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Fritz Schulz (25 April 1896 – 9 May 1972) was a German and Austrian movie and stage actor, singer and director.
Born in Karlovy Vary (Karlsbad), Austria-Hungary, he appeared in almost one hundred movies between 1917 and 1970. Of Jewish extraction, Schultz fled the German film industry in Berlin at the onset of Nazism in 1933  and moved to Vienna to act in and direct independent Austrian film productions. He departed Austria as an exile upon the German Anschluss in 1938 and settled in Switzerland  where he concentrated on his stage career until his death in Zürich in 1972.
He was married at the age of 14 to 19 year old actress Ágnes Esterházy from 1910 until her death in 1956.
Juliane "Liane" Haid was an Austrian actress and singer. She has often been referred to as Austria's first movie star.
Marguerita Maria "Mady" Christians was an Austrian actress who had a successful acting career in theatre and film in the United States until she was blacklisted during the McCarthy period.
Fritz Kortner was an Austrian stage and film actor and theatre director.
Richard Oswald was an Austrian director, producer, screenwriter, and father of German-American film director Gerd Oswald.
Carl de Vogt was a German film actor who starred in four of Fritz Lang's early films. He attended the acting school in Cologne, Germany. Together with acting he was also active as a singer and recorded several discs. His greatest hit was "Der Fremdenlegionär". An extremely successful actor in his early career, he died in relative obscurity in 1970.
Frederic Zelnik was an Austrian producer, director, and actor. He was one of the most important producers-directors of the German silent cinema. Zelnik achieved success through period operetta films in the 1920s and 1930s.
Géza von Bolváry was a Hungarian actor, screenwriter, and film director, who worked principally in Germany and Austria.
Rosa Valetti, born Rosa Alice Vallentin, was a German actress, cabaret performer, and singer.
Julius von Borsody was an Austrian film architect and one of the most employed set designers in the Austrian and German cinemas of the late silent and early sound film periods. His younger brother, Eduard von Borsody, was a film director in Austria and Germany. He is also the great-uncle of German actress Suzanne von Borsody.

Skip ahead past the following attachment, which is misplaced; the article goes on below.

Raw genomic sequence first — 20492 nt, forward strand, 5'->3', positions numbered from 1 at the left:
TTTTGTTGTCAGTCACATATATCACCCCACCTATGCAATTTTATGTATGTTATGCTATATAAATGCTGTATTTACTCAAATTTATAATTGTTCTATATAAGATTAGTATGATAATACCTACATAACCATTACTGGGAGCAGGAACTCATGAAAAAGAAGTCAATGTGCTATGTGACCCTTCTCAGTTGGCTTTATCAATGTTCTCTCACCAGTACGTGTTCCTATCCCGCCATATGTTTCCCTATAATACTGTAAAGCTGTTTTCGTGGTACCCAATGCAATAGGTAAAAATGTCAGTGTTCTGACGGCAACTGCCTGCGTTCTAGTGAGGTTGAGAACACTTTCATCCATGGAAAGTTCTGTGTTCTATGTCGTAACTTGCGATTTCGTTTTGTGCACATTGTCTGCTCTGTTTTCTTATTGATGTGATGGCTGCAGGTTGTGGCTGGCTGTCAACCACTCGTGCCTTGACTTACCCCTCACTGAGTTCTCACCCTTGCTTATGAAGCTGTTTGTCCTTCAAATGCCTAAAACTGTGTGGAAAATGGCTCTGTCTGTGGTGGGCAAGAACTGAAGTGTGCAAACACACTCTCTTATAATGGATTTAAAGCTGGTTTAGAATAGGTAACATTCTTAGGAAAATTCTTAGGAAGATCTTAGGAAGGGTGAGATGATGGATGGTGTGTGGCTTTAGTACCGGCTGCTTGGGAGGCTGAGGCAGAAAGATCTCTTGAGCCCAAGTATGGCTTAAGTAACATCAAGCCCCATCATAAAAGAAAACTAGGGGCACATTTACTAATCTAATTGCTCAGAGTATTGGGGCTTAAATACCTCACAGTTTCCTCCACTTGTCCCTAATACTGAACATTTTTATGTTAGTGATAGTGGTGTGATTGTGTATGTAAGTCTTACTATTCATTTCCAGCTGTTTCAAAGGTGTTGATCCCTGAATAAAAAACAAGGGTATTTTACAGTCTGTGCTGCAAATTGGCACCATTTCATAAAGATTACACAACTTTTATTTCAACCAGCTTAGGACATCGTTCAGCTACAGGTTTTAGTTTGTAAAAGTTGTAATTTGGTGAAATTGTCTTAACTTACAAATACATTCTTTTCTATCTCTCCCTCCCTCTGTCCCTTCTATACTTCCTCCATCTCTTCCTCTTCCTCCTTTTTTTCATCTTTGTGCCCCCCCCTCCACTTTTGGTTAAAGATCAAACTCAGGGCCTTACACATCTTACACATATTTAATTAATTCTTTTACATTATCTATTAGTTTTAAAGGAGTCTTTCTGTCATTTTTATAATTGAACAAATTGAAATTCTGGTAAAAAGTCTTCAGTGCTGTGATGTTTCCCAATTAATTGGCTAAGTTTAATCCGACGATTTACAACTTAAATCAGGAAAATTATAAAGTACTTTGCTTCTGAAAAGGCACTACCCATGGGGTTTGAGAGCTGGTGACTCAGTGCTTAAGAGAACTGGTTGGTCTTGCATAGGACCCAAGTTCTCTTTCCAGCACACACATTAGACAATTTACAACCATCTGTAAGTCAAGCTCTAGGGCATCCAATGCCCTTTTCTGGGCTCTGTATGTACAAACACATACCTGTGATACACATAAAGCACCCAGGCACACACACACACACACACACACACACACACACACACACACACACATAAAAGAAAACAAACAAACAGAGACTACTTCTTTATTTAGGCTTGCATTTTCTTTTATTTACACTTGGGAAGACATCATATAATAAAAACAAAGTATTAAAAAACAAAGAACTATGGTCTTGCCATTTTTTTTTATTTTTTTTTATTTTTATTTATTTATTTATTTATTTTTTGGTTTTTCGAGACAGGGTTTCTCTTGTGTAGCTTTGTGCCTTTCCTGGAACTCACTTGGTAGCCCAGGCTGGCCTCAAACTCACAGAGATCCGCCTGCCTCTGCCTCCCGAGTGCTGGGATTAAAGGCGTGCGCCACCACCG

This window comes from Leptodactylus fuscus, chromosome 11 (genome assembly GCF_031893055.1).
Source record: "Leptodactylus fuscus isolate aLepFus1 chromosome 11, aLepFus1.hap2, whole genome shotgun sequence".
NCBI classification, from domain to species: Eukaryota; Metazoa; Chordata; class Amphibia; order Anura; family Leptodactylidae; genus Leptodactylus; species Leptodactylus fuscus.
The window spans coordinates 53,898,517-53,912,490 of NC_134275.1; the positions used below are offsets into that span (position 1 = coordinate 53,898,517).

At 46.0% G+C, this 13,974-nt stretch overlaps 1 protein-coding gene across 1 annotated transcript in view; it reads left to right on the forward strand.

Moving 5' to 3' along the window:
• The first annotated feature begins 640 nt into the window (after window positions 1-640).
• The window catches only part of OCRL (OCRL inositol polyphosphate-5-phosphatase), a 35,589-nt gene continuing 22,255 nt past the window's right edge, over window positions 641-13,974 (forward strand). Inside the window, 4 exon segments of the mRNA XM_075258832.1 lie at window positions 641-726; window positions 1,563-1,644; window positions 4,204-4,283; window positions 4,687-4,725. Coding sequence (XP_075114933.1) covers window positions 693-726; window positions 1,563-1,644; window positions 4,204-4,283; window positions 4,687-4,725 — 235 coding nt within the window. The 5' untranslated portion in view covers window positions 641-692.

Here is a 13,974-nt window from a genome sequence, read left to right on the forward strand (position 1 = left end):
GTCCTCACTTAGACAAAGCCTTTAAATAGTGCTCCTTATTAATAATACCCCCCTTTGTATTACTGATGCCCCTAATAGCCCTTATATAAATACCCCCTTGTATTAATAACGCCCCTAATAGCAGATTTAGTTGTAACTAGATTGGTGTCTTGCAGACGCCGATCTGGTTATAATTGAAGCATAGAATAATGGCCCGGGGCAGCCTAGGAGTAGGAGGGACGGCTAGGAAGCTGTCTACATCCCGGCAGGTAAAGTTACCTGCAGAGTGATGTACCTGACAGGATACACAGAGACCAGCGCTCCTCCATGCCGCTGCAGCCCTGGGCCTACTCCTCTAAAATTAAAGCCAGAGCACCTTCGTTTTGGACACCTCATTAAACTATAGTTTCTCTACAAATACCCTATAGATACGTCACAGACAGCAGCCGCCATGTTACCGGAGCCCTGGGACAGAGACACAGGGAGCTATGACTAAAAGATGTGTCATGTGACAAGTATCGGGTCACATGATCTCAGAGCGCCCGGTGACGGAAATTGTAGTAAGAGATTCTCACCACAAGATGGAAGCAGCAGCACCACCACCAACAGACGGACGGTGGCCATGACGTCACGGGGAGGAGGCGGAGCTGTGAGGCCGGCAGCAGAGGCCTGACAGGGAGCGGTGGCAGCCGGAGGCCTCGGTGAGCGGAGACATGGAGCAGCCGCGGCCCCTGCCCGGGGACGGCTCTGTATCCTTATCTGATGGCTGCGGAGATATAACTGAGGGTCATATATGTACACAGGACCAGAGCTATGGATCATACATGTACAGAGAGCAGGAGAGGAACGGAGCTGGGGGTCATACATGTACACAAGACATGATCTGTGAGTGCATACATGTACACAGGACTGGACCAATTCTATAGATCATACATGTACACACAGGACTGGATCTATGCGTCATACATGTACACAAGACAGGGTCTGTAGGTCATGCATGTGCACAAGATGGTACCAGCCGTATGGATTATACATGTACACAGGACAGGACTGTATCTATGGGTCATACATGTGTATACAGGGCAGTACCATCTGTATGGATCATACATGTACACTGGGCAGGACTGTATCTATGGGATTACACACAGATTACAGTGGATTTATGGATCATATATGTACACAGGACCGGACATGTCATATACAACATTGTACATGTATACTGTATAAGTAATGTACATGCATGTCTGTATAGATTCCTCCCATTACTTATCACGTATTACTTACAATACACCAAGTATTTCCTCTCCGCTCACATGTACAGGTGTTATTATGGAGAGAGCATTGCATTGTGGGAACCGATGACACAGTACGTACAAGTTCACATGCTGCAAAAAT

Hermann Thimig was an Austrian stage and film actor. He appeared in 102 films between 1916 and 1967.
Fritz Arno Wagner is considered one of the most acclaimed German cinematographers from the 1920s to the 1950s. He played a key role in the Expressionist film movement during the Weimar period and is perhaps best known for excelling "in the portrayal of horror" according to noted film critic Lotte H. Eisner.
Franz Schulz was a playwright and screenwriter who worked from 1920 through 1956.
Georg Alexander was a German film actor who was a prolific presence in German cinema. He also directed a number of films during the silent era.
Fritz Greiner (1879–1933) was an Austrian film actor.
Wilhelm Diegelmann was a German actor.
Karl Platen was a German actor and cinematographer known for Girl in the Moon (1929) and M (1931).
Curt Courant was a German cinematographer who worked on over a hundred films during the silent and early sound eras. Courant worked in several European countries, collaborating with figures such as Alfred Hitchcock and Fritz Lang. As he was of Jewish ancestry, Courant was forced to leave Germany in 1933 and go into exile following the Nazi takeover of power. Courant worked at several of the leading British studios during the mid-1930s. He is the uncle of Willy Kurant who also became a cinematographer.
Hermann Picha was a German stage and film actor. Picha was extremely prolific, appearing in over 300 short and feature films during the silent and early sound eras. Picha played a mixture of lead and supporting roles during his career. He played the title role in the 1920 film Wibbel the Tailor, directed by Manfred Noa. He appeared in Fritz Lang's Destiny.
Robert Neppach was an Austrian architect, film producer and art director. Neppach worked from 1919 in the German film industry. He oversaw the art direction of over eighty films during his career, including F.W. Murnau's Desire (1921) and Richard Oswald's Lucrezia Borgia (1922). Neppach was comparatively unusual among set designers during the era in having university training.
Tibor Halmay was a Hungarian stage and film actor. He was born in the Austro-Hungarian Empire, and appeared in a mixture of German and Hungarian films during his career. He is sometimes credited as Tibor von Halmay.